Musings on a Short Winter

Musings on a Short Winter

I know, I know, it’s too early to call it. There will certainly be much more bad weather. But it seems to me that the chances for a severe Winter are past. We had our cold snap in December and since then this is the first day with real snow on the ground in 10 or so days, and it’s getting rained off right away. As the days get longer, the chances for consistent cold weather go down, and I doubt we have another period of long term snow on the ground.

The river is rising, but we’re unlikely to see a flood, there just isn’t the snow pack. They’re predicting it barely missing flood stage tomorrow. Fun to watch, glad there won’t be any damage, at least now. I’d be amazed if the river floods this year at this point, but it did dump snow in the mountains, if rain and warmth happen at the same time the Spring thaw can happen a lot of ways.

snowdrops coming up
First Snowdrops of 2018

While it may be premature call that it will be a mild winter, and I may be too eager for Spring, I know Spring is coming. And not just because Winter always holds a Spring, but because I can see my snowdrops coming up to meet the world. Sure, they do always come up when it’s still Winter, but that doesn’t mean they don’t signify that Spring will be soon to arrive.

So it appears unlike last Winter, the year of forever Winter and misery, we won’t be experiencing a long freeze, and we’ve already passed the period where the whole world is consistently dormant. I’ve seen the insects come out several times, the ones that will come out early. Despite my mistakes, I think my honeybees may make it, they’ve had a few opportunities to clean out the hive and are still showing some vigor, but their foodstocks could deplete at any time, I can hardly check now, for it would expose them to the cold. Beekeeping at this time is a practice of faith.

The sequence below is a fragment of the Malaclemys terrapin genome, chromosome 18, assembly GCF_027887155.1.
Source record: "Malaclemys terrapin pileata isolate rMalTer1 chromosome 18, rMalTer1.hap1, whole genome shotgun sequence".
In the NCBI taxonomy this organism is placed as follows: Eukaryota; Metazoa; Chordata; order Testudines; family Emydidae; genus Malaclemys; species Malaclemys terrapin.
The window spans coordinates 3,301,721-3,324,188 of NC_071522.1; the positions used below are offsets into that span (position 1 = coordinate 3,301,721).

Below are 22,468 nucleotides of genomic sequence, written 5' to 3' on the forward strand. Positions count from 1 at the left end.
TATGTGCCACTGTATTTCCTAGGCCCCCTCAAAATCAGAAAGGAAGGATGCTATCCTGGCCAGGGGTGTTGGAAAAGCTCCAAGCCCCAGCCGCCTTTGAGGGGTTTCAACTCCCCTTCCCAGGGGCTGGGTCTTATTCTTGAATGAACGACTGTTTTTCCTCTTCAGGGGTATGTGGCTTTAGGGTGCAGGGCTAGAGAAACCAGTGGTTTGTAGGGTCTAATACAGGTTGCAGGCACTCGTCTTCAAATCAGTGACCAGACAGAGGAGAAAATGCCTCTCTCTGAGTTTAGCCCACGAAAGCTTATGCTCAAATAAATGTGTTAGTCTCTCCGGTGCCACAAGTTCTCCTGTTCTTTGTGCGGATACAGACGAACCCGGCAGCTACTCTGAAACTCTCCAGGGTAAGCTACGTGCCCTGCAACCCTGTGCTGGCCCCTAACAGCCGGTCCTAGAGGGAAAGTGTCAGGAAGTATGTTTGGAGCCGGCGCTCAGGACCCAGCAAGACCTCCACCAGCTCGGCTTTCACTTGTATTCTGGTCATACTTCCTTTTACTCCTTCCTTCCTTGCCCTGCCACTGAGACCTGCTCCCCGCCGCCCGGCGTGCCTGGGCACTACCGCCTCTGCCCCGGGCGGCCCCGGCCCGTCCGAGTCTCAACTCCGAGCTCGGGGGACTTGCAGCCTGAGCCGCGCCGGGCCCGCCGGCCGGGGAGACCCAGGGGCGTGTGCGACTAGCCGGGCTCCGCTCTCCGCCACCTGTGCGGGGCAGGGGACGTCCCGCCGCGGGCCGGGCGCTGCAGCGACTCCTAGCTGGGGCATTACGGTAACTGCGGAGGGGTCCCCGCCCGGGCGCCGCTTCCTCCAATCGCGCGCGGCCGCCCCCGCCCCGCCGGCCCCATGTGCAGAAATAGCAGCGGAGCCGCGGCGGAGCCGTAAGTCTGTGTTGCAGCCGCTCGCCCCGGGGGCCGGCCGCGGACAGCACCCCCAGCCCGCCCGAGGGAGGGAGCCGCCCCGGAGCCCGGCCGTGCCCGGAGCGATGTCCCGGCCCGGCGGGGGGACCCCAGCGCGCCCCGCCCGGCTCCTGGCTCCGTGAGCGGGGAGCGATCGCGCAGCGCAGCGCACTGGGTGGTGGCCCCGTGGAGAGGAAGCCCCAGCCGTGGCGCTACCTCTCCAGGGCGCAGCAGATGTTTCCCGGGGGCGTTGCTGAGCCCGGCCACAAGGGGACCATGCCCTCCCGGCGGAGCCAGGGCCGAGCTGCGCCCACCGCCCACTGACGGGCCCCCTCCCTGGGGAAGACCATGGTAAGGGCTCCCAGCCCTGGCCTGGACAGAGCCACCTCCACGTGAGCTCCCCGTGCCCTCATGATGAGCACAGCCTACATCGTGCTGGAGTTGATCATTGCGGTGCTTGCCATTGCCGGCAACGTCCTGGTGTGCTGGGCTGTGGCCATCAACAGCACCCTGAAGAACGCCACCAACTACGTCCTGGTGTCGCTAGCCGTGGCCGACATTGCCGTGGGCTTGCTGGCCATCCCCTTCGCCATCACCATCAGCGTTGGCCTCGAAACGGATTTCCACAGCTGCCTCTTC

Honeybee hive cleanup
Warm weather allowed for corpse disposal.

My beloved compost pile has not had the Winter I would have hoped since I woke it up. During a dry spell in December I could not resist turning, having found hot, dry, blue spots within that seemed in clear need of mixing. The poor thing struggled to heat up again, and I failed my experiment at seeing how hot it could stay during the Winter and also denied myself the opportunity for a more dramatic photo. However, it was past peak heat (though still very hot) when I turned it. I don’t know if the precipitation finally coming and a snow blanket would have warmed it up more.

It did still warm up, but it hasn’t gotten burny again, though it has gotten close. It cools periodically from the rain, being uncovered, and has frozen on the outside many times. Still, the inside has mostly remained warm. I continue to be undecided on if it should be split or just turned when I get consistently warmer days, say several days above 40 with some sun. It is definitely big enough to be two piles, I think if I take off the outside and make a separate pile and then turn the inner pile I will have compost for Spring  planting. At least it didn’t straight die over the Winter like last year.

steaming pile of compost
My compost pile steaming in late Fall.